ship organization out of a possible
l(i.tKK); practically no opposition, for
there were only 4,000 who failed to vote
for the measure. Thos, Maloney, one of
the wageworkcrs' leaders of the city
did effective work for the measure
"just because the farmers wanted it"—
a notable nstance of the fraternity thai
is developing hot ween the farmers and
Even the cities, usually the slowest
to take up reform work, arc becoming
active. More than half of the leading
business men of Tacoma are identified
with some reform organization. It did
me good to hear such men as .lohn T.
Bibb, president Tacoma Grain Co.;
Messrs, Rhodes of Rhodes Bros., Stone
of Stone Fisher Co., Senator Metcalf,
Marshal! K. Knell, Nelson Bennett and
scores of other leading Tacoma busi
ness men arguing for public ownership
of public utilities till on the same side,
ju-t like the Knights of Labor and the
Alliance, hack in the 'KO's.
During the ten years 1 have been in
the state the direct primary is the one
reform law of any great importance.
The legislature of 1007 killed direct leg
islation; killed a full weight bill; killed
a bill prohibiting saloons near our agri
cultural college: killed a woman's eight;
Will the legislature of 1009 do any!
better? Our road laws are vastly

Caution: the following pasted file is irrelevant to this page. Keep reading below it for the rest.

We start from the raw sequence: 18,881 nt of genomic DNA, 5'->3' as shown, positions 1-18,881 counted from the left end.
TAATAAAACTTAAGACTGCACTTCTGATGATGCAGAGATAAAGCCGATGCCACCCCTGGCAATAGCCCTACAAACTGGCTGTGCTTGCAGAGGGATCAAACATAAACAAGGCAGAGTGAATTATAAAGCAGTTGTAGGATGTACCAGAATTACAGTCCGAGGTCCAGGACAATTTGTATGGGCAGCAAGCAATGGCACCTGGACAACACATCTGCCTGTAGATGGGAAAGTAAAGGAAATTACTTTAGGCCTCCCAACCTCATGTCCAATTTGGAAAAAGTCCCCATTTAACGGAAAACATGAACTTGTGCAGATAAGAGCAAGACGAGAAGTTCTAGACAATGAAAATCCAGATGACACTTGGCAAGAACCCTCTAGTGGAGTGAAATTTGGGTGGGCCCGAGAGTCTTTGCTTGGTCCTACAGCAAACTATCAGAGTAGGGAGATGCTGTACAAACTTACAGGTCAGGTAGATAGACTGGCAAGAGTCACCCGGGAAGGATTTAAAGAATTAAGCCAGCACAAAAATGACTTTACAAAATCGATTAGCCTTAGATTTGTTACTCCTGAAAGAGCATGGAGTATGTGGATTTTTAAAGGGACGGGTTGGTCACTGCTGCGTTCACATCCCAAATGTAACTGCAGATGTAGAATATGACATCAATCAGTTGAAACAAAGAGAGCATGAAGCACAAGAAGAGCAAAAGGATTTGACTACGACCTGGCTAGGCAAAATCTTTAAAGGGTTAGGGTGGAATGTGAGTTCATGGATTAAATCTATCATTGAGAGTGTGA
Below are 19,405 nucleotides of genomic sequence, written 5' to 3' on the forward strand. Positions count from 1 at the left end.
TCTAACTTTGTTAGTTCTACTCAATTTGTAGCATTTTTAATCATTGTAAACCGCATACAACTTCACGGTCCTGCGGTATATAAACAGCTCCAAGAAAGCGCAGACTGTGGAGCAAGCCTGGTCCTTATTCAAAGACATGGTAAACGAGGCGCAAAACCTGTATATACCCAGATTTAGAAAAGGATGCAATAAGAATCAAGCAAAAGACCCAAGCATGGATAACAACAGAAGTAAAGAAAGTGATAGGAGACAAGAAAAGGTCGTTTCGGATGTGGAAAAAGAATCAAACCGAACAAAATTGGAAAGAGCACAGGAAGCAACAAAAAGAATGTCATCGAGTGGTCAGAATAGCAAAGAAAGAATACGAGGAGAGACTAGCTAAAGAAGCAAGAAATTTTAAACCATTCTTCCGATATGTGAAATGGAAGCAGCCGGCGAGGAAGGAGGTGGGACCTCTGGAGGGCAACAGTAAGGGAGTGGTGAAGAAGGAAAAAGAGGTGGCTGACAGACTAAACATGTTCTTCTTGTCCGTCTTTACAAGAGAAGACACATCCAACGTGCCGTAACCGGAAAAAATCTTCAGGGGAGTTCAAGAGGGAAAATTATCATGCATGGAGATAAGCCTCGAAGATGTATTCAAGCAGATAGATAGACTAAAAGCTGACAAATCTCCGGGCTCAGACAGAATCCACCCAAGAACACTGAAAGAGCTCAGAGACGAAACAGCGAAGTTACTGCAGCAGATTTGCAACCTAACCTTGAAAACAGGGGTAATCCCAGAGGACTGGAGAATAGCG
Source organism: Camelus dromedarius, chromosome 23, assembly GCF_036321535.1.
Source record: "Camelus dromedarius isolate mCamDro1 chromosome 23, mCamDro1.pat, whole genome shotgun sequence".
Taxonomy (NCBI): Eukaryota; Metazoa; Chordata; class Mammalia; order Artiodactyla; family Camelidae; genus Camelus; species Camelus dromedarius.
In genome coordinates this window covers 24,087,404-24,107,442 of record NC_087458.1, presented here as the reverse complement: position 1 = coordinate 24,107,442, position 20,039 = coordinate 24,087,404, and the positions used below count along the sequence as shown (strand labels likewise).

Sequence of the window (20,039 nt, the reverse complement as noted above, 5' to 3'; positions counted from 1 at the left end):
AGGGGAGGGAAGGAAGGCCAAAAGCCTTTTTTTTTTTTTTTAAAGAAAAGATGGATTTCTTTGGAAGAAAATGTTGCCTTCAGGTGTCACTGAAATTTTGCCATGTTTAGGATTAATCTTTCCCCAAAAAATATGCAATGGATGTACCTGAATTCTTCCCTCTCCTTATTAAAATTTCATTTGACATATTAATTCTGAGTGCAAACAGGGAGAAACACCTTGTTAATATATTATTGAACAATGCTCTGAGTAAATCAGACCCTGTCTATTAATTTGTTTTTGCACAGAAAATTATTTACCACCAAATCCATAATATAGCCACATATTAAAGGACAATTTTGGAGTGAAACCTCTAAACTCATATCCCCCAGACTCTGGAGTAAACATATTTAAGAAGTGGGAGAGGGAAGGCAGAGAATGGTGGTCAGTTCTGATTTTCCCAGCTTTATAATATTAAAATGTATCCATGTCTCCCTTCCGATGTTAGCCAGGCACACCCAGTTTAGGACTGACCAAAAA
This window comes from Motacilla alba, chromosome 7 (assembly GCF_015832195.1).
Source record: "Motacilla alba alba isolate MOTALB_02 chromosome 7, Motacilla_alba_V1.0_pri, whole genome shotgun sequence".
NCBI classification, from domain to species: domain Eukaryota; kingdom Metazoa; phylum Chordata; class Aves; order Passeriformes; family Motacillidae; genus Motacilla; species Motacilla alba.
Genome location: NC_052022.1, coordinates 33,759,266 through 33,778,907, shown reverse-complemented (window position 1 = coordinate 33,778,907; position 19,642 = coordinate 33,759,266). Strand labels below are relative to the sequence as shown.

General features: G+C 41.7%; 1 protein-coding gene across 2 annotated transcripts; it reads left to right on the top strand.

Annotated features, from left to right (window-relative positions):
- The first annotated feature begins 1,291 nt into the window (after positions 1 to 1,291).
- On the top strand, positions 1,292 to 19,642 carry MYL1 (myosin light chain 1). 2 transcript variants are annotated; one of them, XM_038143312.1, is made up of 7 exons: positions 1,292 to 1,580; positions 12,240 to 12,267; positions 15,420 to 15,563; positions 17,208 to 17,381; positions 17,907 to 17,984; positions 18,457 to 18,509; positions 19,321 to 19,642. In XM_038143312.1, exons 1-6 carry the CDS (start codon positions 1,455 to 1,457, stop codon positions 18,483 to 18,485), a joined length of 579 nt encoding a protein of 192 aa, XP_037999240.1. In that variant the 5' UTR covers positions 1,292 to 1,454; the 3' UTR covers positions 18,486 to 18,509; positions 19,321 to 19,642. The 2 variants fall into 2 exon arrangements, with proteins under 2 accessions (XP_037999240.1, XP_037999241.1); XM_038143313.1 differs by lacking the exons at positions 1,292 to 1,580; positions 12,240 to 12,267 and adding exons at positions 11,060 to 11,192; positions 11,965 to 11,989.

worse than ten years ago; the shore
lands of Lake Washington steal; the;
A.-V.-P., steal the annual graft of
$25,000,000.00 which goes to speculators,
and all the little steals go merrily on in
the face of an awakening public life.
Our Only Hope Lies in Union.
With a little group of socialists; a
olittlc group of reform democrats a group
of reform republicans, a small group of
women workers; a few township clubs in
one county anil some good roads clubs
in another; with the Orange trying for
some reforms and wagcworkers Irving
fur other reformsi —with the reform
forses thus divided, special privilege will
Lei in unite, Lot ns keep every un
popular issue of the platform. Wo can
-till advocate our hobbies; lint let us
not burden our candidate- with a single
unpopular measure. Let us at once
draw up our Majority Rule Platform,
When we have selected ten or more
planks, every one of which is in itself
a winner we can certainly elect candi-
dates who endorse them all! Let ns
not give up our beliefs—hut let us for
once see how it will feel lo have the
people put into effect a do/en of I lie
most popular measures.
Agitation i- all very Well hut let lis
accomplish something in 19101
Merely to slatt Ihe movement 1 sug
gest the following measures. Let
every grange, t ratio union local, reform
club, woman's league and Indeed every
reformer in the state ronitdrr these
plank-; Cut out tho-.- thai will hinded
Hiieeess; add others that are hotter:
Compare views; auiond into shape ami
then lei us start the campaign like a
whirlwind, and keep it up till the 1910
A Victorious Platfoun.
1. F.xempt improvement I from taxa
tion. (Will save farmers 70 cents to
$IM per aire; will make such a de
maud tor lalior ns the state has never
known; favored by nil millmen and
manufacturers who arc nol laud sharks;